Advocates press to extend minimum wage for home care workers

Labor advocates are pressing the Obama administration to approve a rule, delayed at the White House for over six months, which would extend the federal minimum wage and overtime pay to home care workers.

The Fair Labor Standards Act was passed 75 years ago on Tuesday, bringing with it the 40-hour work week and minimum wage laws.

But up to 2.5 million home care workers who help the elderly and people with disabilities bathe, eat and take care of themselves are not guaranteed a minimum wage or overtime benefits, according to a provision of the law.

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Worker advocates say that's a loophole that needs to be close.

"It's 2.5 million workers and there's no reason why we shouldn't be paying them minimum wage and overtime," said Catherine Ruckelshaus, legal co-director at the National Employment Law Project. "It's an important sector and as we age and have a higher need for them we want to be able to have them have a stable workforce."

The exemption was originally set in 1974 and meant to cover babysitters and people who sit with the elderly, not full-time home care.

"As the home care business has changed over the years, the law hasn't changed to keep up," Vice President Biden said on Tuesday at an event marking the labor act’s anniversary. Biden said he hired a home care worker to help his mother.

Since January, however, the final draft of a Labor Department rule to close that loophole has been sitting at a White House office that oversees new regulations, well past the 120-day review period it was supposed to receive.

Advocates have a hard time explaining the delay.

"It seems to us that it's become a political decision about who can the administration try to accommodate," said Ruckelshaus.

She hoped that the anniversary of the labor law would highlight the importance of the rule.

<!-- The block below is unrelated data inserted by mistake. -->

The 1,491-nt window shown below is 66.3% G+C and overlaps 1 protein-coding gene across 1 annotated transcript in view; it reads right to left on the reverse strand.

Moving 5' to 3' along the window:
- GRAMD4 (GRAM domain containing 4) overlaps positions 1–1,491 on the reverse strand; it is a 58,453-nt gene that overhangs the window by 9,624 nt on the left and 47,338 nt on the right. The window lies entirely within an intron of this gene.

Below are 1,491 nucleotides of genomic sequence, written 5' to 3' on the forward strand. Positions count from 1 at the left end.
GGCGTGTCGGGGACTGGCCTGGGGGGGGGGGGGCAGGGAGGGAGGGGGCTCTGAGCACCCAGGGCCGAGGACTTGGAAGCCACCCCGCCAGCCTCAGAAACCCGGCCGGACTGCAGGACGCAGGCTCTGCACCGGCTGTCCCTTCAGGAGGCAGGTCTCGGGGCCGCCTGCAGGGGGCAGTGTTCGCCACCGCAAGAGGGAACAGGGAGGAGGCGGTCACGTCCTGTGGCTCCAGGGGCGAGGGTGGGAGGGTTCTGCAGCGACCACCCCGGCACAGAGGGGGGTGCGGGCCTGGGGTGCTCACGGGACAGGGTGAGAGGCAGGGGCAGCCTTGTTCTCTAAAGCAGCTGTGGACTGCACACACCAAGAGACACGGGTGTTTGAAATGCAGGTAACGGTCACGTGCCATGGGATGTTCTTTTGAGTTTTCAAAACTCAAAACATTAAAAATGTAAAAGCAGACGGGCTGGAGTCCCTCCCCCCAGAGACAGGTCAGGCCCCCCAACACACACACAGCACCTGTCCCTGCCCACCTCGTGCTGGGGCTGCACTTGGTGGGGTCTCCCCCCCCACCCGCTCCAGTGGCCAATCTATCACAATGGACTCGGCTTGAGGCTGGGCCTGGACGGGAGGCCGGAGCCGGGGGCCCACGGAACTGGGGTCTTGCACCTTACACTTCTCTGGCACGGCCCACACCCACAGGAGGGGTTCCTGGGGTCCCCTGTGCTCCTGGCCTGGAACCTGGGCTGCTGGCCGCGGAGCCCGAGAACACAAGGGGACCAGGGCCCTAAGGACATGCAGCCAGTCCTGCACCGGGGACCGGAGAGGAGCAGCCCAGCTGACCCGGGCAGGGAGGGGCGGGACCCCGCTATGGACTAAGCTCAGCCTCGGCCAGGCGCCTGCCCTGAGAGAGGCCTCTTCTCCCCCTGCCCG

Biden did not address the regulation's delay, but noted that the administration was "now working to finalize the rule."

Opponents worry that the rule could make home companionship more expensive, reduce jobs and increase costs to state Medicaid programs, which cover the service.

"I and others were afraid it would have the effect of increasing the cost of in-home companionship, which is paid by Medicaid," said Sen. Lamar Alexander (Tenn.), the top Republican on the Senate Health, Education, Labor and Pensions committee, during a hearing on Tuesday.

Acting Labor Secretary Seth Harris told lawmakers that the department has been "as deeply engaged as we think we can be" with state and federal Medicaid offices.

The total effect of the rule will depend on how employers respond, though the Labor Department has estimated that higher wages and overtime pay could cost employers as much as $182 million in the first year.

Former President Clinton attempted to close the loophole, but the Labor Department withdrew the proposal after former President George W. Bush came into office.

The Obama administration re-proposed the rule in 2011.

"Look, it’s an example of a basic question of economic growth and fairness," Biden said. "Shouldn’t someone working 40 hours a week be able to make a wage that’s above the poverty level?”